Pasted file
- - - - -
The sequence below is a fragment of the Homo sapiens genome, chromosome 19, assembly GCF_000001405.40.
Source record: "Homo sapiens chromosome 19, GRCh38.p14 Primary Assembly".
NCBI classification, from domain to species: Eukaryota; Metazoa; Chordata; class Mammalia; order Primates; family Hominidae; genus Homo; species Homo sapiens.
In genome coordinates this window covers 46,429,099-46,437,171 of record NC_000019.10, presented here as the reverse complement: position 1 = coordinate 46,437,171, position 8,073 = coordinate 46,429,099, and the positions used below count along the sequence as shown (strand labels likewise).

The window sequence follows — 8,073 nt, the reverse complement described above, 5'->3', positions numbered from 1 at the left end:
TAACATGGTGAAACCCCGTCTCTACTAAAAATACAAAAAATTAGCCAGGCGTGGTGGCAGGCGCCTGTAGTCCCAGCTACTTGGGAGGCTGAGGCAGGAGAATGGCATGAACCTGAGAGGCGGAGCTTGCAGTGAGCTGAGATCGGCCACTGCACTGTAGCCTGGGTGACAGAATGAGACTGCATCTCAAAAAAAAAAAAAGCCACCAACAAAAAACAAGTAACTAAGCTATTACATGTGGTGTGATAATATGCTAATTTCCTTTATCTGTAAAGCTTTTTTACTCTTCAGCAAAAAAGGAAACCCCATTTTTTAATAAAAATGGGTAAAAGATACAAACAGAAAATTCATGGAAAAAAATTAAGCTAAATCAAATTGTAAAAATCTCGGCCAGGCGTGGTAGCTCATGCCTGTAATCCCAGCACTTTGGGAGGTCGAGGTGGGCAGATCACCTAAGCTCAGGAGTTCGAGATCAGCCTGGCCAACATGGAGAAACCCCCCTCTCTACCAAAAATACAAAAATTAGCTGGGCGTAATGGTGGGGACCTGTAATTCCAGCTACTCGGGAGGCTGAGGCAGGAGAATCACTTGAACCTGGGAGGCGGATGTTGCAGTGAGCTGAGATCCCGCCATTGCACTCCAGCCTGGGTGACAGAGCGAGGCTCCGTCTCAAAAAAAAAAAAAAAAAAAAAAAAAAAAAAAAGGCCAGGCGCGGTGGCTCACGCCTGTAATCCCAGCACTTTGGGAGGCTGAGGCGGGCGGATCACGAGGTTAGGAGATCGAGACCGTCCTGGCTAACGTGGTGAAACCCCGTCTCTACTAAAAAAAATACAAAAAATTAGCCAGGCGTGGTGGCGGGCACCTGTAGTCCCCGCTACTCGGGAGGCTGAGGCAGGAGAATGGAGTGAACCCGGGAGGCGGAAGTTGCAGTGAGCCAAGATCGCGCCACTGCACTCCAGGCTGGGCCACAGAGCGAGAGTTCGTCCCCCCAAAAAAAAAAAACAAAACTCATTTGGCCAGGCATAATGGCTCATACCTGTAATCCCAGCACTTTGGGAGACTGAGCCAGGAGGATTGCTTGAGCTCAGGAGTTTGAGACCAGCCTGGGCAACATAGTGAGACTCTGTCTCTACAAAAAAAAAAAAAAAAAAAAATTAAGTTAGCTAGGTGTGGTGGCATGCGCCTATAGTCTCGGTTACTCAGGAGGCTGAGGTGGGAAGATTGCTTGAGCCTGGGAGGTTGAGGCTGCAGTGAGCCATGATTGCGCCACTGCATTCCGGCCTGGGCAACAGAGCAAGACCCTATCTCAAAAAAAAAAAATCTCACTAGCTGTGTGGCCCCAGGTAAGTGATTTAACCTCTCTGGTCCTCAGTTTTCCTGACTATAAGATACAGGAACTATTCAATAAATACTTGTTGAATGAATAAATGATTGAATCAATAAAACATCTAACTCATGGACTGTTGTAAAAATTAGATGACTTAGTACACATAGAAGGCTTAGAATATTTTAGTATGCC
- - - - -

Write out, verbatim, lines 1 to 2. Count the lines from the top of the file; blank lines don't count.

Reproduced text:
The sequence below is a fragment of the Homo sapiens genome, chromosome 19, assembly GCF_000001405.40.
Source record: "Homo sapiens chromosome 19, GRCh38.p14 Primary Assembly".